DIMENSIONS VOL. 4 gathers together a diverse collection of works for large ensemble by six lauded contemporary composers. These powerful yet intimate creations expand the boundaries of traditional chamber music while preserving the unique timbre of each individual instrument. The collection includes works like Shallow Streams by Ashlee T Busch, in which quick-moving wind, string, and percussion lines dance over the calm “riverbed” of the piano. Meanwhile, Piccola Serenata from composer Liova Bueno is a 21st-century take on a style of music composed and performed in Europe during the 17th and 18th centuries, intended as light entertainment at social gatherings. These are just a few examples of the sheer breadth of DIMENSIONS VOL. 4.

PARMA Content Writer Shane Jozitis recently connected with the composers of DIMENSIONS VOL. 4 to learn more about the inspirations, processes, and realizations behind their works. Read on for an exclusive deep dive into the creative minds behind this Navona Records release.

Ashlee Busch (AB)

Christopher Jessup (CJ)

Keith Lay (KL)

Liova Bueno (LB)

James Lentini

SJ: When was the first time that you can remember an orchestra, ensemble or piece, make an impression upon you?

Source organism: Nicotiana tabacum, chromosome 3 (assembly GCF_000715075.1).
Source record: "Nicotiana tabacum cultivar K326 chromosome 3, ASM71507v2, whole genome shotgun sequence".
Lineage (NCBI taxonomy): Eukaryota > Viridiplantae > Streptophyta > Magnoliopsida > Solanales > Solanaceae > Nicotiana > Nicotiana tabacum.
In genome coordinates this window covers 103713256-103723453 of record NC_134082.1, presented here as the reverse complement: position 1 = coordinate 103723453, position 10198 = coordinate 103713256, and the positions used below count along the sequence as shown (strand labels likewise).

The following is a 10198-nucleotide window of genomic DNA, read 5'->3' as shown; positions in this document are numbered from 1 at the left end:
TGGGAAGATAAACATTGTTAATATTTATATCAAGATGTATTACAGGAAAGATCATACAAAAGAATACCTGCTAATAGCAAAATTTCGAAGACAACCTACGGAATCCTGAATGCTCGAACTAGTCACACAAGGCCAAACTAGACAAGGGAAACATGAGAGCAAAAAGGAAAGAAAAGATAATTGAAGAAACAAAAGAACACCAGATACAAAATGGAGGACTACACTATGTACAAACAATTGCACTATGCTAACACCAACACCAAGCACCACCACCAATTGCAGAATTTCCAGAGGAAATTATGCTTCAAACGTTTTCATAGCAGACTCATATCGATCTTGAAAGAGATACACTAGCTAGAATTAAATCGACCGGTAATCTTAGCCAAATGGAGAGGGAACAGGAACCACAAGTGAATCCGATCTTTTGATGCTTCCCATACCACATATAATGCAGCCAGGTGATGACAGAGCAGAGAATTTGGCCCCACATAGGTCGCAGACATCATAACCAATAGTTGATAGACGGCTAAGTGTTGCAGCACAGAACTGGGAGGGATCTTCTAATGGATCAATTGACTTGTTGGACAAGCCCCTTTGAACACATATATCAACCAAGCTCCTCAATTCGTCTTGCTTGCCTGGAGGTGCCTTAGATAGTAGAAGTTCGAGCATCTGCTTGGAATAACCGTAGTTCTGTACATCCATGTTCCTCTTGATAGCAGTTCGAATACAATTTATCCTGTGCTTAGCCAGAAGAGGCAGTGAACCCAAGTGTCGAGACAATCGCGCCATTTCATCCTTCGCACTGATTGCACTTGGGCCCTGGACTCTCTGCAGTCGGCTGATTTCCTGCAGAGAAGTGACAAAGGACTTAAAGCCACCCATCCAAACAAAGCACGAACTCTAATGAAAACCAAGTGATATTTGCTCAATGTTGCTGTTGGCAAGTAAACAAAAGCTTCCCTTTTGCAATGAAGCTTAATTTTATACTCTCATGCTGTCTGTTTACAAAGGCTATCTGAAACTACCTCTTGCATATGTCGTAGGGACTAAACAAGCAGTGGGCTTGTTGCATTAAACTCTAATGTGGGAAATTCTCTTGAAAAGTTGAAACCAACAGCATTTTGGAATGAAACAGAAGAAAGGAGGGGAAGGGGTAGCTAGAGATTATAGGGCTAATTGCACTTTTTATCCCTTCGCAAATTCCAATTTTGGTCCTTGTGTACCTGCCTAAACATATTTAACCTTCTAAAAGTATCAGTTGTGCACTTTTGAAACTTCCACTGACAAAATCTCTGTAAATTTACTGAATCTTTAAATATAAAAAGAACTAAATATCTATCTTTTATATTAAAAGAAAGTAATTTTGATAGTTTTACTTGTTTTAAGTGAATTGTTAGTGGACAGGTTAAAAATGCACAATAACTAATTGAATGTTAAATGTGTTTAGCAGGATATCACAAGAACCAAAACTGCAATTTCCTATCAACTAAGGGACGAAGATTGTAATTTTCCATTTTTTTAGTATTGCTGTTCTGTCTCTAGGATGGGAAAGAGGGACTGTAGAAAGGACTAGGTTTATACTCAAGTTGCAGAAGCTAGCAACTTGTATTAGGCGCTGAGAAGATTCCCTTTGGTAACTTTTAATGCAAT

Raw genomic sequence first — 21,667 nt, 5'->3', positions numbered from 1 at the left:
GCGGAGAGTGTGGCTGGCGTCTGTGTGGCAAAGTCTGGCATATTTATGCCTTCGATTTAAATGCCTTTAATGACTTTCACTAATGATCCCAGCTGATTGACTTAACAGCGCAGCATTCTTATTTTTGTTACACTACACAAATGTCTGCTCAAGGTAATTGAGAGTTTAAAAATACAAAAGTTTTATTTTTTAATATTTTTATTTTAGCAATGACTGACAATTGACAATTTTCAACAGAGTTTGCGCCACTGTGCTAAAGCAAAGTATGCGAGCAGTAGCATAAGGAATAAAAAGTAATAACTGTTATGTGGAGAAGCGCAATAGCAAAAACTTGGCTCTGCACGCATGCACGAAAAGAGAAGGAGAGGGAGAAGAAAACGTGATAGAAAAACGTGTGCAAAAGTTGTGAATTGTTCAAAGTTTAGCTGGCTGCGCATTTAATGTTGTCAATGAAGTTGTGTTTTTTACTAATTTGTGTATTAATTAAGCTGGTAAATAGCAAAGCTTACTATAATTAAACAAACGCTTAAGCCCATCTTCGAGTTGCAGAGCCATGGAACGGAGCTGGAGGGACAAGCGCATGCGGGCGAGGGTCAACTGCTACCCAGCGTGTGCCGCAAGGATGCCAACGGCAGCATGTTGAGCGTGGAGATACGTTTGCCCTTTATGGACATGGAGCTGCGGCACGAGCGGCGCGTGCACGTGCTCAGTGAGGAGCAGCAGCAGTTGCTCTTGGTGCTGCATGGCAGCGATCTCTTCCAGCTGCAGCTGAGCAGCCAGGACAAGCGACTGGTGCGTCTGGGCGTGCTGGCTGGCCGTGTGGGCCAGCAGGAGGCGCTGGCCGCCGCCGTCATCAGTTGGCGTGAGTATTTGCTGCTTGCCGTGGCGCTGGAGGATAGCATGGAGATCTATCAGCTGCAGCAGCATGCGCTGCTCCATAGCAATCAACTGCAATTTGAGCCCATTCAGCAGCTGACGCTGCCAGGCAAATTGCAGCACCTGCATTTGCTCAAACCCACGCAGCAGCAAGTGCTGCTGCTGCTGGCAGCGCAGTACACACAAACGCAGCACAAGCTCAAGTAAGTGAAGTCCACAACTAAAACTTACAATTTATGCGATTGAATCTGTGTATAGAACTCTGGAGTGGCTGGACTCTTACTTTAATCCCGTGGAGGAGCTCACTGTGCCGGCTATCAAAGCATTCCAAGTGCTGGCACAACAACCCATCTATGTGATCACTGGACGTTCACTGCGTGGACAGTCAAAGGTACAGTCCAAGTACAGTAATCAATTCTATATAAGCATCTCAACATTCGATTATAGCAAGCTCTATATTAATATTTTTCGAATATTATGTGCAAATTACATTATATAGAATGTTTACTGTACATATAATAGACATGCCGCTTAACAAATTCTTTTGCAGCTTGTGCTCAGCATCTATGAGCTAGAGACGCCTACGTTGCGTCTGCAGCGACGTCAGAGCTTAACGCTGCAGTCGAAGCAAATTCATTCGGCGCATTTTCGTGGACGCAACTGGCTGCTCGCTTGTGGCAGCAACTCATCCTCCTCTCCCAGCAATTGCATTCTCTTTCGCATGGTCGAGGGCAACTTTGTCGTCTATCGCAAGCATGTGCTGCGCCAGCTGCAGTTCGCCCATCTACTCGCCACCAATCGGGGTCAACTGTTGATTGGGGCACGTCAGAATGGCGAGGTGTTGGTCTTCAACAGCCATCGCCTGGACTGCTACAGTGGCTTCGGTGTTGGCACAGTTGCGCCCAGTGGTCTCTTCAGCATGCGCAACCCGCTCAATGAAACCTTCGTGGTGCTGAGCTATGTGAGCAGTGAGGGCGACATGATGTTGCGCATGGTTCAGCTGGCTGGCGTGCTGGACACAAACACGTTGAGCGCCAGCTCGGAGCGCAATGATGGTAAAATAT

LB: I went to my first orchestral concert when I was seven years old, and from the first moments, I was mesmerized. I remember how it pinned me to my seat even though my body felt like it wanted to jump as high as it could. When I began composing at age 10, I keenly felt the influence of this experience, and felt that story-telling and character were crucial ingredients for music. Listeners often associate quite specific imagery, characters, or experiences with what they hear — which may or may not be anything I myself intended while writing! However, the fact that audiences respond to my music as something that makes them feel makes me very happy. I am humbled to think that I may be doing something with my own music that is akin to what I experienced myself so many years ago.

KL: Charles Ives: Music for Chorus opened my ears to the more extensive possibilities available in modern classical music. He became my role model and led me to Stravinsky, Copland, Hindemith, Varese, and other new chapters of inspiration. I borrowed, recorded, collected, devoured, and assimilated all the modern classical recordings and scores I could find. Sax playing faded out as I spent more time listening, seeking, and finding miracles. Music became my life’s primary refuge and blessing.